U.S. Circuit Court Judge Denny Chin ’75 rejected a proposed settlement between Google, The Authors Guild and The Association of American Publishers that would have allowed the leading Internet search engine company to proceed with its Google Books Search project on Tuesday. The decision has major implications for the University’s digitization efforts.
Both The Authors Guild and The Association of American Publishers sued Google separately for copyright law violation in 2005, challenging the company’s right to scan and save entire books still protected by copyright.
Google has already scanned more than 15 million books for the project, which launched in December 2004.
A six-year agreement made between the University Library and Google in 2007 to make about one million texts from the library collection available online remains unaffected because they are considered to be in the public domain.
Google is expected to finish scanning the public domain material from the University’s library collection sometime this year, Deputy University Librarian Marvin Bielawski said, but the library had planned to start sending books under copyright once the settlement was approved.
“We’re disappointed with the judge’s decision,” Bielawski explained. “A great deal of content that has been digitized and is up on Google will now not be unlocked.”
“What we’re hoping is that Google and The Authors Guild and The Association of American Publishers will go back to the table and see if they can craft a revised settlement that the judge will approve,” he added.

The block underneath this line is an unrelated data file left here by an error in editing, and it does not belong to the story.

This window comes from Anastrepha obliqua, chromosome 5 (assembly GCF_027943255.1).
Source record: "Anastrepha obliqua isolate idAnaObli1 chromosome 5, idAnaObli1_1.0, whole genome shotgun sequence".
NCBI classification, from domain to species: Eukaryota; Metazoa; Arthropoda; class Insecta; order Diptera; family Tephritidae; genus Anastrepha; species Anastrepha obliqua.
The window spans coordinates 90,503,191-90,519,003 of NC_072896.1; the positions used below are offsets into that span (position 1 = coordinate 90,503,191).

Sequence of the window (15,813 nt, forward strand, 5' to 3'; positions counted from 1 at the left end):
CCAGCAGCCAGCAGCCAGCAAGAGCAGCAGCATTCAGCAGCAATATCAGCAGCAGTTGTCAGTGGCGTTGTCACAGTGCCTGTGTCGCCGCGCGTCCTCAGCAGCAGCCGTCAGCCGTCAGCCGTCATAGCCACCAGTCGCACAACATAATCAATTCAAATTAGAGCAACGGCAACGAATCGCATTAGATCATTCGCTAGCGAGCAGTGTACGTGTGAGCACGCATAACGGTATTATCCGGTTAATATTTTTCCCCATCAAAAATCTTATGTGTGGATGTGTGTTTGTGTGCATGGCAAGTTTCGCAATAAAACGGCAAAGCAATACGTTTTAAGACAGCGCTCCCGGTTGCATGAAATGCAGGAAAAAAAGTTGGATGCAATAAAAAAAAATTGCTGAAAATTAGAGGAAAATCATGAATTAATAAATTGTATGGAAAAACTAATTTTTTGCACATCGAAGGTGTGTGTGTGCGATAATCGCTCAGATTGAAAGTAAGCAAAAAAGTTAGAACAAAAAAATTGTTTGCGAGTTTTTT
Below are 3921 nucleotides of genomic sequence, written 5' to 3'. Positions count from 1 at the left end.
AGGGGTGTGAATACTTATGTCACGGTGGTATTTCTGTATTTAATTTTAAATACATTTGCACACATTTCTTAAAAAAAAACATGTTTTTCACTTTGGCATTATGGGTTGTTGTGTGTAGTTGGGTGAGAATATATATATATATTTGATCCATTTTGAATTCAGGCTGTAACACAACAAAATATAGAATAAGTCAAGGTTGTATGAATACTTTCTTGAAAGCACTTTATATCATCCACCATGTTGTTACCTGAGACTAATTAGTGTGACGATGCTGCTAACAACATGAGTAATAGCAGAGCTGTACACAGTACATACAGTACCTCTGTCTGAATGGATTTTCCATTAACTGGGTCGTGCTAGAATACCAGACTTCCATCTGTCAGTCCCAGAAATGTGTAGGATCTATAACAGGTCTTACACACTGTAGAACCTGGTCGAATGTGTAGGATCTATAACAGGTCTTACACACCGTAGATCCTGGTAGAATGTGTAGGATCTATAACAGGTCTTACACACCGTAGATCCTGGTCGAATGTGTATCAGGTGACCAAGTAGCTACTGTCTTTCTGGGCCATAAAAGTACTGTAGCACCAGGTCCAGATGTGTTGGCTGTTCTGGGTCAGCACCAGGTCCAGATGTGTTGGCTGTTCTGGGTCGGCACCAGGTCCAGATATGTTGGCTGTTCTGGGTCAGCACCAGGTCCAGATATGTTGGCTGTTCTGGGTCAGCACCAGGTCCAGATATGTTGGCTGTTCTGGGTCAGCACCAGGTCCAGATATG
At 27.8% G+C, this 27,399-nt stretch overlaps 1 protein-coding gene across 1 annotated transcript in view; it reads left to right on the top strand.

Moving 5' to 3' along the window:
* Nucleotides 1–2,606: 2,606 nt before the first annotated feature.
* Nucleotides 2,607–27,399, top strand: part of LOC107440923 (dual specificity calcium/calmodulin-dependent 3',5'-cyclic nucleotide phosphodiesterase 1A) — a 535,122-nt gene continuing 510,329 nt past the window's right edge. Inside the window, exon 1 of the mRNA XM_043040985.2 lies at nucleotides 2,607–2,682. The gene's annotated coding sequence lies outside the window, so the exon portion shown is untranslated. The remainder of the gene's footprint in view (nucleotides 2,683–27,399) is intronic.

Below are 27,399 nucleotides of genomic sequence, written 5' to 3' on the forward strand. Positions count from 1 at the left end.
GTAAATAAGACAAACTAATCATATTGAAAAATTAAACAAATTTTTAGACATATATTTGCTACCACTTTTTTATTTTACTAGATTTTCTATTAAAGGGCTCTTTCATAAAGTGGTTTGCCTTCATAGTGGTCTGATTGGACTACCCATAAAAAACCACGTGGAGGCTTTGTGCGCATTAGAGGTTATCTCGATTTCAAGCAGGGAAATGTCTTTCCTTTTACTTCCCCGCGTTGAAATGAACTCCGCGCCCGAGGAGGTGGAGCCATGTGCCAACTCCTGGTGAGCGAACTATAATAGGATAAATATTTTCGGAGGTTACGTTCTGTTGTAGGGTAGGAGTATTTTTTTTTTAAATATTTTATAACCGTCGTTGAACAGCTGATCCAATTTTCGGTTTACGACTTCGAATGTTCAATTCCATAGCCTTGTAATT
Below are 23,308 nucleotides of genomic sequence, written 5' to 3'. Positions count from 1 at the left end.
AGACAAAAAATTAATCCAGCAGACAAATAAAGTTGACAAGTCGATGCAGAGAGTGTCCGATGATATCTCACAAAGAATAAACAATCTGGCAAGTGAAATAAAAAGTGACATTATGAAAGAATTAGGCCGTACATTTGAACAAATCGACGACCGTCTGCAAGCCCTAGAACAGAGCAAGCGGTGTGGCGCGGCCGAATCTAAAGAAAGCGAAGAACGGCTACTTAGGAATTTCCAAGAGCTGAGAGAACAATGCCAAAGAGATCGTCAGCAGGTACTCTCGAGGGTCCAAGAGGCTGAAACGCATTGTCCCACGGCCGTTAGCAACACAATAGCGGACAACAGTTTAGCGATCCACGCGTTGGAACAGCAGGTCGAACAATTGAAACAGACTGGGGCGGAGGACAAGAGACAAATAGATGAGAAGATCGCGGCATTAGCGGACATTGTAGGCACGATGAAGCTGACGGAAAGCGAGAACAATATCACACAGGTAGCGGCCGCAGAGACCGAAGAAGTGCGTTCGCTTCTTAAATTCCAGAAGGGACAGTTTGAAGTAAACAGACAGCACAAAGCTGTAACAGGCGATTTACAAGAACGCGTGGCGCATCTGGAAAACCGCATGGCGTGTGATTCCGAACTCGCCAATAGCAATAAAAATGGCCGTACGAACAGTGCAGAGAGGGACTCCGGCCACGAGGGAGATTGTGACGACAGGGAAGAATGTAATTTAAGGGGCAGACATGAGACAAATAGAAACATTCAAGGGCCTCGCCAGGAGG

The settlement would have allowed Google to make the full texts of books registered with the U.S. copyright office or published in the U.K., Australia or Canada available online.
Public libraries would have had free access to the books, and individual and institutional subscription fees would have been split between Google and the copyright holders. Authors and publishers would have the choice of opting out.
In exchange, Google would have paid $125 million to launch a Book Rights Registry to serve as an independent organization representing the rights holders of unclaimed books.
Chin wrote in his ruling that the proposed settlement, if approved, “would simply go too far” and “grant Google significant rights to exploit entire books without permission of the copyright owners.”
Still, he acknowledged the benefits of compiling a digital database of texts and urged the parties involved to propose a revised settlement.
In particular, Chin noted that the lack of future liability that Google would face in continuing the project, the company’s resulting “de facto monopoly” over unclaimed works and the idea of having to opt out as opposed to choosing to opt in were problematic.
He added that Congress should determine the accessibility of orphan works, copyrighted texts whose legal owners cannot be reached or are unknown, rather than private organizations.
Chin declined to comment for this article, citing his ongoing involvement with the case.
The Association of American Publishers issued a press release on Tuesday stating that it plans to work with Google and The Authors Guild to draft a revised settlement.
“We believe that the provisions of the Settlement would give these efforts a tremendous boost and would open a world of opportunities for readers, researchers, authors, libraries and publishers for decades to come,” the statement said. “For that reason, publishers are prepared to modify the Settlement Agreement to gain approval.”
Chin was nominated to the United States Court of Appeals for the Second Circuit in October 2009 by President Barack Obama.
Chin is the only Asian-American judge currently serving in the federal appellate court system, and he received the Woodrow Wilson Award, an honor conferred annually to an undergraduate alumnus or alumna for achievements in service, in February.